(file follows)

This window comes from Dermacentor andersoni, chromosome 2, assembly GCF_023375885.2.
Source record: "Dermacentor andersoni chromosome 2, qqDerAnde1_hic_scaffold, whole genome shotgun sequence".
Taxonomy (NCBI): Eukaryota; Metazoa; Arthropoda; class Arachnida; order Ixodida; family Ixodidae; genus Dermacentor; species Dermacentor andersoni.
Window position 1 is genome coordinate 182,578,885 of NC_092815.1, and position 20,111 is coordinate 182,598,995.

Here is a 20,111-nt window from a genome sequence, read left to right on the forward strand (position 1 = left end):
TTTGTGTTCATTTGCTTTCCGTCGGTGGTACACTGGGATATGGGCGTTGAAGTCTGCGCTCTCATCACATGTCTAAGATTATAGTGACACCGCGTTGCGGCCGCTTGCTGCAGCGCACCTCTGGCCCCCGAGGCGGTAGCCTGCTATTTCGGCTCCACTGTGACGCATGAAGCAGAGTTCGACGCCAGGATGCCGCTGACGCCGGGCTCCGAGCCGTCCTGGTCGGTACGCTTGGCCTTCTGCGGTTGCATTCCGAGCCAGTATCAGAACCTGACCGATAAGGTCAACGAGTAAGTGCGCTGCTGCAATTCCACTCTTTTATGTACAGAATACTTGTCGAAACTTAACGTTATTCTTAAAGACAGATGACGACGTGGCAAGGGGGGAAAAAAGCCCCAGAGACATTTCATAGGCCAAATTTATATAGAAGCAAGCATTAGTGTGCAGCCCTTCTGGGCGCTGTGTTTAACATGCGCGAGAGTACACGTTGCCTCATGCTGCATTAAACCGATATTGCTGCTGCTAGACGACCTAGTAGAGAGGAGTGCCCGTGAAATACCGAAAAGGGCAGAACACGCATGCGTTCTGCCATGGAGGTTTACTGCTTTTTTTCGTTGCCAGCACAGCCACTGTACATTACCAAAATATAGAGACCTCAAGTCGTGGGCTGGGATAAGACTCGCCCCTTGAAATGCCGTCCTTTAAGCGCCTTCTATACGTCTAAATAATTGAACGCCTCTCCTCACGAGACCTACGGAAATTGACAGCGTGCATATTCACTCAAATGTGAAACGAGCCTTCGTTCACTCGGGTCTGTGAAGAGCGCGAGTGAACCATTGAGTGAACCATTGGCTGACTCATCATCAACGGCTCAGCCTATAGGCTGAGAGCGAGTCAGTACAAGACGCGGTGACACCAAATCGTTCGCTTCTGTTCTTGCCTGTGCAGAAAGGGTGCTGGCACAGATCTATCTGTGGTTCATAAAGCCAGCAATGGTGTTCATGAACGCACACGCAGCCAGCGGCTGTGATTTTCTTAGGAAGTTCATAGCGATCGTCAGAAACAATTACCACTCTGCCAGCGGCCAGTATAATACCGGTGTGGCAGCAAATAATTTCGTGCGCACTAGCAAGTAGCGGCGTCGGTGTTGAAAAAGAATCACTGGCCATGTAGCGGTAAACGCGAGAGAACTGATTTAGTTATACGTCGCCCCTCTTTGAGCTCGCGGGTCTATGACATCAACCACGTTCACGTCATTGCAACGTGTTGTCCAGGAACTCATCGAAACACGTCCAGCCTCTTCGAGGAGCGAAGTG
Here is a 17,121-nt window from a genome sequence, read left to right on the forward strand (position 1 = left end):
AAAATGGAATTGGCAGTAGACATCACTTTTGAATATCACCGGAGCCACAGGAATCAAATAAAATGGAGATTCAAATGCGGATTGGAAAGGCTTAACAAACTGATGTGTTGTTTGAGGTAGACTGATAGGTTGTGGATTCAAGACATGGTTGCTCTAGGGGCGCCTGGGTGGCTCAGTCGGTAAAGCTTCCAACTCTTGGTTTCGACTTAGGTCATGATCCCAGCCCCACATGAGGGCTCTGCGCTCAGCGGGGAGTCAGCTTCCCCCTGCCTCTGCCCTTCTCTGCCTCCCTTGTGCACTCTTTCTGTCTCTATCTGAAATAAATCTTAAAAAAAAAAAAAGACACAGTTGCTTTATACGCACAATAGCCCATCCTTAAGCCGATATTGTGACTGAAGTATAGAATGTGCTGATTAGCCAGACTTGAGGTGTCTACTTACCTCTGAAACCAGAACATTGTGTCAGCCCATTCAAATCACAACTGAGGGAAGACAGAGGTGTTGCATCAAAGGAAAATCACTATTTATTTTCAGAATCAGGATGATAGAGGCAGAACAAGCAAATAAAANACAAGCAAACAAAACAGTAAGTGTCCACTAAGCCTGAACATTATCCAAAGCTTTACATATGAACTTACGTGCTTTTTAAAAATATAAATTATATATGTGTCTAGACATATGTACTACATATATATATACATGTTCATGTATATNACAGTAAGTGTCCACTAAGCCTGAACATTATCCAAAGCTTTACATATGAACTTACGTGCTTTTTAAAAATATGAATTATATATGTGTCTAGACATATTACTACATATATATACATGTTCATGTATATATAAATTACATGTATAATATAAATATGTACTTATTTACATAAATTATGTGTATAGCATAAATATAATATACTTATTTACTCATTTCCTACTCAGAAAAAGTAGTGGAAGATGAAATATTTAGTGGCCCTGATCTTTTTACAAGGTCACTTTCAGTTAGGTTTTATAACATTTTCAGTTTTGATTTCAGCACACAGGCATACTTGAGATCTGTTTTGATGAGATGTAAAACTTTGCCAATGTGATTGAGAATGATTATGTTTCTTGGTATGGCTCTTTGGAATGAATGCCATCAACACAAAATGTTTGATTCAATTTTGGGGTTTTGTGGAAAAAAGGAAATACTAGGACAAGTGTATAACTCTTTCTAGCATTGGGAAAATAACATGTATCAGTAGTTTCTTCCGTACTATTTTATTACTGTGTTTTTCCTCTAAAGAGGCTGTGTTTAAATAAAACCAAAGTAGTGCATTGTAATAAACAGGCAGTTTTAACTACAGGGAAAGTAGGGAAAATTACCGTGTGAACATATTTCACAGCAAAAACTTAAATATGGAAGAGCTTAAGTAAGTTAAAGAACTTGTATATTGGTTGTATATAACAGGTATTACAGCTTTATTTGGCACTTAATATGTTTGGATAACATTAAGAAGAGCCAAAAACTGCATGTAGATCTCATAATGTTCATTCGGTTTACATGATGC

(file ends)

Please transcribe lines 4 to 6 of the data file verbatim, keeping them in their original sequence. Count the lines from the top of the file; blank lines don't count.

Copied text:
Window position 1 is genome coordinate 182,578,885 of NC_092815.1, and position 20,111 is coordinate 182,598,995.

Here is a 20,111-nt window from a genome sequence, read left to right on the forward strand (position 1 = left end):
TTTGTGTTCATTTGCTTTCCGTCGGTGGTACACTGGGATATGGGCGTTGAAGTCTGCGCTCTCATCACATGTCTAAGATTATAGTGACACCGCGTTGCGGCCGCTTGCTGCAGCGCACCTCTGGCCCCCGAGGCGGTAGCCTGCTATTTCGGCTCCACTGTGACGCATGAAGCAGAGTTCGACGCCAGGATGCCGCTGACGCCGGGCTCCGAGCCGTCCTGGTCGGTACGCTTGGCCTTCTGCGGTTGCATTCCGAGCCAGTATCAGAACCTGACCGATAAGGTCAACGAGTAAGTGCGCTGCTGCAATTCCACTCTTTTATGTACAGAATACTTGTCGAAACTTAACGTTATTCTTAAAGACAGATGACGACGTGGCAAGGGGGGAAAAAAGCCCCAGAGACATTTCATAGGCCAAATTTATATAGAAGCAAGCATTAGTGTGCAGCCCTTCTGGGCGCTGTGTTTAACATGCGCGAGAGTACACGTTGCCTCATGCTGCATTAAACCGATATTGCTGCTGCTAGACGACCTAGTAGAGAGGAGTGCCCGTGAAATACCGAAAAGGGCAGAACACGCATGCGTTCTGCCATGGAGGTTTACTGCTTTTTTTCGTTGCCAGCACAGCCACTGTACATTACCAAAATATAGAGACCTCAAGTCGTGGGCTGGGATAAGACTCGCCCCTTGAAATGCCGTCCTTTAAGCGCCTTCTATACGTCTAAATAATTGAACGCCTCTCCTCACGAGACCTACGGAAATTGACAGCGTGCATATTCACTCAAATGTGAAACGAGCCTTCGTTCACTCGGGTCTGTGAAGAGCGCGAGTGAACCATTGAGTGAACCATTGGCTGACTCATCATCAACGGCTCAGCCTATAGGCTGAGAGCGAGTCAGTACAAGACGCGGTGACACCAAATCGTTCGCTTCTGTTCTTGCCTGTGCAGAAAGGGTGCTGGCACAGATCTATCTGTGGTTCATAAAGCCAGCAATGGTGTTCATGAACGCACACGCAGCCAGCGGCTGTGATTTTCTTAGGAAGTTCATAGCGATCGTCAGAAACAATTACCACTCTGCCAGCGGCCAGTATAATACCGGTGTGGCAGCAAATAATTTCGTGCGCACTAGCAAGTAGCGGCGTCGGTGTTGAAAAAGAATCACTGGCCATGTAGCGGTAAACGCGAGAGAACTGATTTAGTTATACGTCGCCCCTCTTTGAGCTCGCGGGTCTATGACATCAACCACGTTCACGTCATTGCAACGTGTTGTCCAGGAACTCATCGAAACACGTCCAGCCTCTTCGAGGAGCGAAGTG